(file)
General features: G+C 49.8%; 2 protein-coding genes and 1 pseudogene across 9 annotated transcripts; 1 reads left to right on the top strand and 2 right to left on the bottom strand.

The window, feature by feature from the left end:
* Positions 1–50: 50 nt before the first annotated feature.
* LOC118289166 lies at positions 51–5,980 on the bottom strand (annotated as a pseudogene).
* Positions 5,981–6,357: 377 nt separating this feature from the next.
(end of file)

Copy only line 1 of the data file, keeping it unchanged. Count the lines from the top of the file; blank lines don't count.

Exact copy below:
General features: G+C 49.8%; 2 protein-coding genes and 1 pseudogene across 9 annotated transcripts; 1 reads left to right on the top strand and 2 right to left on the bottom strand.